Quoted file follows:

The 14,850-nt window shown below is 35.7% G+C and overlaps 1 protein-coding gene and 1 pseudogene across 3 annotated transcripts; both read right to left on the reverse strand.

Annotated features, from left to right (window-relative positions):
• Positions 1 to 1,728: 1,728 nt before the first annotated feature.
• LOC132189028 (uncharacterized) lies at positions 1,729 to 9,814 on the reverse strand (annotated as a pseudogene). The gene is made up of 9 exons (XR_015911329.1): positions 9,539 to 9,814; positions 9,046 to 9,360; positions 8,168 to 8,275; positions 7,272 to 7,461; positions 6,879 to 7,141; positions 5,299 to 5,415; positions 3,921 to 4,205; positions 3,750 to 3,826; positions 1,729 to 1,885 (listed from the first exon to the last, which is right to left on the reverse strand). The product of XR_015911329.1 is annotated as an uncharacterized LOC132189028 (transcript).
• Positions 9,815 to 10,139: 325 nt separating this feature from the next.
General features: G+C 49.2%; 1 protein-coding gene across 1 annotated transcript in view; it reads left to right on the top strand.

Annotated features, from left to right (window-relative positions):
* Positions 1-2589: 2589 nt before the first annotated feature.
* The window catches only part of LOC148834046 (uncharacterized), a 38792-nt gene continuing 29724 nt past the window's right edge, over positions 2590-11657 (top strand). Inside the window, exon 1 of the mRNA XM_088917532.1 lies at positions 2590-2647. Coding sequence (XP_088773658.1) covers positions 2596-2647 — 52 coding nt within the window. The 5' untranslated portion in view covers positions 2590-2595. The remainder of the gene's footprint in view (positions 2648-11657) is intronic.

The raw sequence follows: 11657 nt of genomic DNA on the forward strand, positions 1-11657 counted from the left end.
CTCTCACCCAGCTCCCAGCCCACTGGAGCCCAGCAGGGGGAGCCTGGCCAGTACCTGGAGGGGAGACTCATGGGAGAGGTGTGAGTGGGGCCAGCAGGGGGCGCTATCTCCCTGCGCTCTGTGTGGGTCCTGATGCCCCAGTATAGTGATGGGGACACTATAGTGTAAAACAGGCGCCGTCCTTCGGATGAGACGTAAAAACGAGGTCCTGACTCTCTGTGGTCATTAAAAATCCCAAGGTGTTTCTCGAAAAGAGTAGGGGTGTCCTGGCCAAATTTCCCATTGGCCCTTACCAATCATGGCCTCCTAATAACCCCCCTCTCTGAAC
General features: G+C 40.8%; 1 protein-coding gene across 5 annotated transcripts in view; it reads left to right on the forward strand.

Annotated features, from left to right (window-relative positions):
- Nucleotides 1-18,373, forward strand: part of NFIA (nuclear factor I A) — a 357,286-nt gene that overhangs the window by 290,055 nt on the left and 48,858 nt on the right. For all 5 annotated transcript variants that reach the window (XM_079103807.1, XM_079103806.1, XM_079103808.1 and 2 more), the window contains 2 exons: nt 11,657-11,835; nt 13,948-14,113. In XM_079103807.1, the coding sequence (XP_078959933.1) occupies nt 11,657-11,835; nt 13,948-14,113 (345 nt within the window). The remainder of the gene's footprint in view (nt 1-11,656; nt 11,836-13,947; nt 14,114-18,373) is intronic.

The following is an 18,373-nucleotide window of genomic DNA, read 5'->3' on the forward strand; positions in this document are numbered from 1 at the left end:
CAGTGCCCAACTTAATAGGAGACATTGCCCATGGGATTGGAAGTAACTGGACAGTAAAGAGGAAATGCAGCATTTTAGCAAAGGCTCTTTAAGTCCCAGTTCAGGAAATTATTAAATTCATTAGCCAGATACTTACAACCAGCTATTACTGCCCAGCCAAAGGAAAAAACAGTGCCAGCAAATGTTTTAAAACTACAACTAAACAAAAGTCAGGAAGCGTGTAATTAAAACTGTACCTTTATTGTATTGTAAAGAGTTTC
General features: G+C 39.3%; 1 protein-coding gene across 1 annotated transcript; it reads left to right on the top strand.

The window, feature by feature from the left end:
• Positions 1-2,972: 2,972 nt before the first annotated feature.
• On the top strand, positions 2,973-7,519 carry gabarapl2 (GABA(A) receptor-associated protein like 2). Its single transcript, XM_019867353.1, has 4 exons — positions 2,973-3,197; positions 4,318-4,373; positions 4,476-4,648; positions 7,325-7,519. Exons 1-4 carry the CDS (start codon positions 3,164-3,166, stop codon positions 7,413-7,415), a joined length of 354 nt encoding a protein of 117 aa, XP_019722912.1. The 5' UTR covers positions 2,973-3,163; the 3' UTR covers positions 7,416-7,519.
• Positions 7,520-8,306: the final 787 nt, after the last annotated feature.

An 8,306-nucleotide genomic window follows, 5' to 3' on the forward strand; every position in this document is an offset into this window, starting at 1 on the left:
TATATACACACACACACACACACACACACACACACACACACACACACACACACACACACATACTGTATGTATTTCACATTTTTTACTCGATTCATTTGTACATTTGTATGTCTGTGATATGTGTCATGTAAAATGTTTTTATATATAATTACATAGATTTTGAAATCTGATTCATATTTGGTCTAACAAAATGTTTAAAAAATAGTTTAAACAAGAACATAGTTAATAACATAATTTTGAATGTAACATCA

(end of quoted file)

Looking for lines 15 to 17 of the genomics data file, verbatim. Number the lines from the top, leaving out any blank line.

The following is an 18,373-nucleotide window of genomic DNA, read 5'->3' on the forward strand; positions in this document are numbered from 1 at the left end:
CAGTGCCCAACTTAATAGGAGACATTGCCCATGGGATTGGAAGTAACTGGACAGTAAAGAGGAAATGCAGCATTTTAGCAAAGGCTCTTTAAGTCCCAGTTCAGGAAATTATTAAATTCATTAGCCAGATACTTACAACCAGCTATTACTGCCCAGCCAAAGGAAAAAACAGTGCCAGCAAATGTTTTAAAACTACAACTAAACAAAAGTCAGGAAGCGTGTAATTAAAACTGTACCTTTATTGTATTGTAAAGAGTTTC
General features: G+C 39.3%; 1 protein-coding gene across 1 annotated transcript; it reads left to right on the top strand.